Jurist presiding at Trump’s civil trial will serve as judge and jury.

Arthur F. Engoron, who is presiding over Donald J. Trump’s civil fraud trial, is an independent and thoughtful — if somewhat quirky — jurist who has served for 20 years in New York City Civil and State Supreme Court.

The 74-year-old judge, a former cabby with a shock of white hair and a penchant for cracking jokes from the bench, will effectively be judge and jury, deciding the fate of Mr. Trump’s New York businesses, which make up a large portion of his real estate empire.

That’s because the case was brought under a little known but powerful New York state law requiring that the matter be adjudicated at what is known as a bench trial, meaning that no jury will hear the case. The judge not only applies the law, as judges do in jury trials, but also decides the facts, a task that a jury would otherwise perform.

And that means that Justice Engoron, a Democrat, will play a far more prominent and consequential role than a judge would at a jury trial, not just during the proceedings, but in the ultimate outcome — unless he is overturned on appeal.

Last week, before the trial began, Justice Engoron issued a decision that itself could have a devastating impact on Mr. Trump and his family business. He ruled that the former president had consistently committed fraud by inflating the value of his assets by billions of dollars. The ruling could strip him of control of some of his flagship New York properties, including Trump Tower and 40 Wall Street.

Justice Engoron has been overseeing the matter for three years. When the state attorney general, Letitia James, was conducting her civil investigation into Mr. Trump’s business practices, the judge resolved disputes over evidence. Then, after she filed the resulting lawsuit a year ago, the judge began hearing arguments and ruled on pretrial litigation.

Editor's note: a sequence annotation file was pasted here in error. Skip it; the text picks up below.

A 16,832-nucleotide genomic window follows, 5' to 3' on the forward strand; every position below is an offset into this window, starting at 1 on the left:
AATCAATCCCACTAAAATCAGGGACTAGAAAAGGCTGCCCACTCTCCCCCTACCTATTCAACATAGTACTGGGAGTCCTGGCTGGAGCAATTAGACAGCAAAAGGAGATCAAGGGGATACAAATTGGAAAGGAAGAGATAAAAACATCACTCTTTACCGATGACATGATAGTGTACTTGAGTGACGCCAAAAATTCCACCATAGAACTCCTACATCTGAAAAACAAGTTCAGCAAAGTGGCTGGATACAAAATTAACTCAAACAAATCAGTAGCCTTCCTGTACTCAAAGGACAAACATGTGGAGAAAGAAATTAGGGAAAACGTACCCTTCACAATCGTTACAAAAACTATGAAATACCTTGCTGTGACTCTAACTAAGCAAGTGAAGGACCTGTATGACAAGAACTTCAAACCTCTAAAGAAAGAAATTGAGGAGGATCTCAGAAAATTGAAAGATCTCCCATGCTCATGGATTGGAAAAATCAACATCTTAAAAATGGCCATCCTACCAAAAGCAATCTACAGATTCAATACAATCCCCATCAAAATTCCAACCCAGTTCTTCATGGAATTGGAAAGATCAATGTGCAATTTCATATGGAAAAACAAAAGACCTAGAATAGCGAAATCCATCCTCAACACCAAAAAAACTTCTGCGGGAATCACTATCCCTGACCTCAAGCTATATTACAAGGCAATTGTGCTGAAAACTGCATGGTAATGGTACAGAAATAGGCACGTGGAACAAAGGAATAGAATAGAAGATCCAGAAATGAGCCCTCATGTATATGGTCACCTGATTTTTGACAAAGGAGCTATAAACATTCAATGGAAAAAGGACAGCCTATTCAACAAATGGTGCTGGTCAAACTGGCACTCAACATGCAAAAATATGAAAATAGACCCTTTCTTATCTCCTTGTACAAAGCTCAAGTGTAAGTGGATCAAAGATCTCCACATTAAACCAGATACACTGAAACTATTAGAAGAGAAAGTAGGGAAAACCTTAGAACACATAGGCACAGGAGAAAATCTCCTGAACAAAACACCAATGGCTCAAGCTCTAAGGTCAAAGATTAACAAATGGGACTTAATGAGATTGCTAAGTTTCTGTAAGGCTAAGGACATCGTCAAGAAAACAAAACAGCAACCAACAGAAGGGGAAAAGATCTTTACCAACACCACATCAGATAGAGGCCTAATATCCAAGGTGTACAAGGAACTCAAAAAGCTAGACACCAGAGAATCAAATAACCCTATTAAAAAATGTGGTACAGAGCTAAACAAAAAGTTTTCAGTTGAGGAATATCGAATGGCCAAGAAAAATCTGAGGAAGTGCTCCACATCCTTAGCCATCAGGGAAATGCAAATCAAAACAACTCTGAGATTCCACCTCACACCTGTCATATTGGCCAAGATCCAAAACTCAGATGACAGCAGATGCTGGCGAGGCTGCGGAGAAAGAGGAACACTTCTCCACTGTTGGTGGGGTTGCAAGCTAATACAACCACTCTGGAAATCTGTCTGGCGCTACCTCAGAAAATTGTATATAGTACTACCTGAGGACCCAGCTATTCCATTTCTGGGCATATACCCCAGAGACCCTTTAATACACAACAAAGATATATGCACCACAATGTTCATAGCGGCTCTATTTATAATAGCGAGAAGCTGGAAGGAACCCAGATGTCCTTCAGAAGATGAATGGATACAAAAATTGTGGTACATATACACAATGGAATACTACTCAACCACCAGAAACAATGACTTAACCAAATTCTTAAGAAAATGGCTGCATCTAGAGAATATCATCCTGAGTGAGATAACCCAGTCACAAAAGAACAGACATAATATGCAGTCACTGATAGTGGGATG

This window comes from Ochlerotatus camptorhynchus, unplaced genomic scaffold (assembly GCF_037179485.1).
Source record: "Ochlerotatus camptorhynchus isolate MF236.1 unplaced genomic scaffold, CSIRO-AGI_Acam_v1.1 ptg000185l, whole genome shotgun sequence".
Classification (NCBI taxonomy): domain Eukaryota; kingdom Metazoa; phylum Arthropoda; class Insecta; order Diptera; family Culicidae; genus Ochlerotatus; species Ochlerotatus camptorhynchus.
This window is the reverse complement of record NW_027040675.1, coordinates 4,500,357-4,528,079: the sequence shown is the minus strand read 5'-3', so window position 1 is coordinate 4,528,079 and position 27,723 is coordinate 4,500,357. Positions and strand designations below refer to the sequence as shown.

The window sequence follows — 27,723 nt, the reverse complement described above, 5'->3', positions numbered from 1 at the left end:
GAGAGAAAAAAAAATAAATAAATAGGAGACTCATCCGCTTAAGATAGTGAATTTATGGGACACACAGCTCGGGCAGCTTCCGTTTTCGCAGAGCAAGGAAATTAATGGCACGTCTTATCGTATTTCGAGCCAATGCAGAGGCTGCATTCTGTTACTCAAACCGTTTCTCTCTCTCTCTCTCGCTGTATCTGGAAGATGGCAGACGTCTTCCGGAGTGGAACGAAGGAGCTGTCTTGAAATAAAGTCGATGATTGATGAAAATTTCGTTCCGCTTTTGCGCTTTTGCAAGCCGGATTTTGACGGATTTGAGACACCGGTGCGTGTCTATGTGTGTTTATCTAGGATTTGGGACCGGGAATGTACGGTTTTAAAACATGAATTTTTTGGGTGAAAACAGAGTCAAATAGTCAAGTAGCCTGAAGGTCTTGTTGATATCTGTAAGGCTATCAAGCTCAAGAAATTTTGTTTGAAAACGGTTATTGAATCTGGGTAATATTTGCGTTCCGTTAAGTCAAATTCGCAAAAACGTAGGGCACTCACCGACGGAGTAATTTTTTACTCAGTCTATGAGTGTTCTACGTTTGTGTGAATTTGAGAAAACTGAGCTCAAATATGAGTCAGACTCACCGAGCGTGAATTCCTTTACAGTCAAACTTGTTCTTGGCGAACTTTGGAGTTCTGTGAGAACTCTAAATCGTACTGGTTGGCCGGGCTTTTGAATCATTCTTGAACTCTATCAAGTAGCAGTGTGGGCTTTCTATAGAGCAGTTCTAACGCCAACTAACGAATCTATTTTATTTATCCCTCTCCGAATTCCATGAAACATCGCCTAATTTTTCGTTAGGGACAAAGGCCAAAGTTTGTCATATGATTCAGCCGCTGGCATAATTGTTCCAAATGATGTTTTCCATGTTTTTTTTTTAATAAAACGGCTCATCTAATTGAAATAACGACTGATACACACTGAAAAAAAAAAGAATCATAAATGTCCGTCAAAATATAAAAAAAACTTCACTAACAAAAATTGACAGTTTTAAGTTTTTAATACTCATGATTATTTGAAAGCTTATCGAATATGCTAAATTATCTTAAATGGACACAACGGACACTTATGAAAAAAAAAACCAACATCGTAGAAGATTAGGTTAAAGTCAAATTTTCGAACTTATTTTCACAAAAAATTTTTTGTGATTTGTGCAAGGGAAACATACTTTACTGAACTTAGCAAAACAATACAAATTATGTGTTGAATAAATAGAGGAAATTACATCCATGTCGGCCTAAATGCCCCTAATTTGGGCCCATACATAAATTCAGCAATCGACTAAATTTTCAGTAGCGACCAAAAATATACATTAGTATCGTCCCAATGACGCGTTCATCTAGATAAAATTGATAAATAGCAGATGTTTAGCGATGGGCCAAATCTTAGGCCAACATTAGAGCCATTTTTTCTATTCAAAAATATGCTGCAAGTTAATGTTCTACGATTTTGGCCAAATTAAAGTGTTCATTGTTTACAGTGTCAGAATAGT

While Justice Engoron’s demeanor verged on the jovial in the earlier stages — and he still teases the lawyers and allows himself the occasional comic digression — the proceedings have become increasingly contentious. Last year, he held Mr. Trump in contempt, fining him $110,000, and he unsuccessfully sought to have Justice Engoron taken off the case. Last week, in a social media post, Mr. Trump called the judge “deranged.”

Now, as a result of threats, court security officers pick him up at his home in the morning and drive him to the courthouse, officials said. At the end of his workday, the officers drive him home.

Justice Engoron nonetheless seems to maintain his sense of humor. A fan of pop culture references who also revels in puns, he quoted from the Marx Brothers movie “Duck Soup” in a footnote to underscore his position that some of the defense’s arguments were essentially designed to tell him to not believe his own eyes.

“As Chico Marx, playing Chicolini, says to Margaret Dumont, playing Mrs. Gloria Teasdale,” the judge wrote, “well, who ya gonna believe, me or your own eyes?”

Justice Engoron was appointed to the New York City Civil Court in 2003 and was elected — he ran unopposed — to the State Supreme Court in 2015. Before his time on the bench, he served as a law clerk to a State Supreme Court judge in Manhattan.

The atmosphere in his courtroom is somewhat unusual. Beyond the levity he fosters, he discourages members of the public from standing, as is typical, when he enters. He also gives broad latitude to his principal law clerk, Allison Greenfield, perhaps because he himself has served in that role. Ms. Greenfield serves as something of a martinet, in contrast to the judge’s generally genial demeanor.

But Justice Engoron seems to be losing his patience with Mr. Trump. He has consistently ruled against the former president, and his decision last week had withering words for the defenses put forward by Mr. Trump’s lawyers. He called the conduct of the defendants, who include the president’s two adult sons and the family business, “obstreperous” and their arguments “bogus,” saying they had ignored reality when it suited their business needs.

“In defendants’ world,” he wrote, “rent-regulated apartments are worth the same as unregulated apartments; restricted land is worth the same as unrestricted land; restrictions can evaporate into thin air.”

At a hearing two weeks ago, the judge, addressing one of the former president’s lawyers, pounded his fist in apparent frustration, saying, “You cannot make false statements and use them in business.”

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